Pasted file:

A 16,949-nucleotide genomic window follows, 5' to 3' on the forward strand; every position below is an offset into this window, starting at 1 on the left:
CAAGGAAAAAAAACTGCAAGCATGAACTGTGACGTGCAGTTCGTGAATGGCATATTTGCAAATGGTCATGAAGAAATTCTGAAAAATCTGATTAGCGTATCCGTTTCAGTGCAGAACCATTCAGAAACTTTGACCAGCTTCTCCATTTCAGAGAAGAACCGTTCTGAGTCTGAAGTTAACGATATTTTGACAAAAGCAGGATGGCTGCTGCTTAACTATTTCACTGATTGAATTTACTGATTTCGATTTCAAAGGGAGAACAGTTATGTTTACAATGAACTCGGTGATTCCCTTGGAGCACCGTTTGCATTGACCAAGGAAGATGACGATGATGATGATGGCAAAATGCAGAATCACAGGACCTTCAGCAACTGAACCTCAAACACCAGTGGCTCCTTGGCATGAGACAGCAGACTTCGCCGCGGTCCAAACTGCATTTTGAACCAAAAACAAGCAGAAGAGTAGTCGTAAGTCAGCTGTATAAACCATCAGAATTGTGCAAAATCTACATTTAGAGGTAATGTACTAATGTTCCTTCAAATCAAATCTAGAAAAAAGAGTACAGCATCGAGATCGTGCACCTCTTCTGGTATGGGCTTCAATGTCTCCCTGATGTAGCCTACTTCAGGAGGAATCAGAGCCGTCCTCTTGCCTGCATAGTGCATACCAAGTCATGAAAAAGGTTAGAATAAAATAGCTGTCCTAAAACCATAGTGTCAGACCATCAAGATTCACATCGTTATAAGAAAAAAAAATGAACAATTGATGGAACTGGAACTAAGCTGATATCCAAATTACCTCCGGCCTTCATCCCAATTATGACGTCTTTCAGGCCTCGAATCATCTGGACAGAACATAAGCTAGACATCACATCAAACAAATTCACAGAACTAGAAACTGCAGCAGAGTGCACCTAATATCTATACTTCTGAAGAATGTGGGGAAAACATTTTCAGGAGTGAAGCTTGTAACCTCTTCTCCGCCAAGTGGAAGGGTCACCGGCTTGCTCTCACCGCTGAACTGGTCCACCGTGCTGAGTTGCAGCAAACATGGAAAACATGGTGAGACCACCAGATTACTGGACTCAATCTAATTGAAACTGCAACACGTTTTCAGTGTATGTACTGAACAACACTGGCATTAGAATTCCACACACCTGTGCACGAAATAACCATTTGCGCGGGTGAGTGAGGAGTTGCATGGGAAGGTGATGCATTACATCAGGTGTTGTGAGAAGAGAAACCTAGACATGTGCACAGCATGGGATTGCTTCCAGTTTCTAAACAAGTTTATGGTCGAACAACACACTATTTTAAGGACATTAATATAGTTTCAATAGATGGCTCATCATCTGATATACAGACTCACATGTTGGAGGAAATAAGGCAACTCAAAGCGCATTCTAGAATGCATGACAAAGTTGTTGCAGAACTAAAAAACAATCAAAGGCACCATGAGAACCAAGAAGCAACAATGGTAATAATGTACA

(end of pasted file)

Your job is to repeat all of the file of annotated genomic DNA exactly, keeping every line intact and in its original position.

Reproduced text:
A 16,949-nucleotide genomic window follows, 5' to 3' on the forward strand; every position below is an offset into this window, starting at 1 on the left:
CAAGGAAAAAAAACTGCAAGCATGAACTGTGACGTGCAGTTCGTGAATGGCATATTTGCAAATGGTCATGAAGAAATTCTGAAAAATCTGATTAGCGTATCCGTTTCAGTGCAGAACCATTCAGAAACTTTGACCAGCTTCTCCATTTCAGAGAAGAACCGTTCTGAGTCTGAAGTTAACGATATTTTGACAAAAGCAGGATGGCTGCTGCTTAACTATTTCACTGATTGAATTTACTGATTTCGATTTCAAAGGGAGAACAGTTATGTTTACAATGAACTCGGTGATTCCCTTGGAGCACCGTTTGCATTGACCAAGGAAGATGACGATGATGATGATGGCAAAATGCAGAATCACAGGACCTTCAGCAACTGAACCTCAAACACCAGTGGCTCCTTGGCATGAGACAGCAGACTTCGCCGCGGTCCAAACTGCATTTTGAACCAAAAACAAGCAGAAGAGTAGTCGTAAGTCAGCTGTATAAACCATCAGAATTGTGCAAAATCTACATTTAGAGGTAATGTACTAATGTTCCTTCAAATCAAATCTAGAAAAAAGAGTACAGCATCGAGATCGTGCACCTCTTCTGGTATGGGCTTCAATGTCTCCCTGATGTAGCCTACTTCAGGAGGAATCAGAGCCGTCCTCTTGCCTGCATAGTGCATACCAAGTCATGAAAAAGGTTAGAATAAAATAGCTGTCCTAAAACCATAGTGTCAGACCATCAAGATTCACATCGTTATAAGAAAAAAAAATGAACAATTGATGGAACTGGAACTAAGCTGATATCCAAATTACCTCCGGCCTTCATCCCAATTATGACGTCTTTCAGGCCTCGAATCATCTGGACAGAACATAAGCTAGACATCACATCAAACAAATTCACAGAACTAGAAACTGCAGCAGAGTGCACCTAATATCTATACTTCTGAAGAATGTGGGGAAAACATTTTCAGGAGTGAAGCTTGTAACCTCTTCTCCGCCAAGTGGAAGGGTCACCGGCTTGCTCTCACCGCTGAACTGGTCCACCGTGCTGAGTTGCAGCAAACATGGAAAACATGGTGAGACCACCAGATTACTGGACTCAATCTAATTGAAACTGCAACACGTTTTCAGTGTATGTACTGAACAACACTGGCATTAGAATTCCACACACCTGTGCACGAAATAACCATTTGCGCGGGTGAGTGAGGAGTTGCATGGGAAGGTGATGCATTACATCAGGTGTTGTGAGAAGAGAAACCTAGACATGTGCACAGCATGGGATTGCTTCCAGTTTCTAAACAAGTTTATGGTCGAACAACACACTATTTTAAGGACATTAATATAGTTTCAATAGATGGCTCATCATCTGATATACAGACTCACATGTTGGAGGAAATAAGGCAACTCAAAGCGCATTCTAGAATGCATGACAAAGTTGTTGCAGAACTAAAAAACAATCAAAGGCACCATGAGAACCAAGAAGCAACAATGGTAATAATGTACA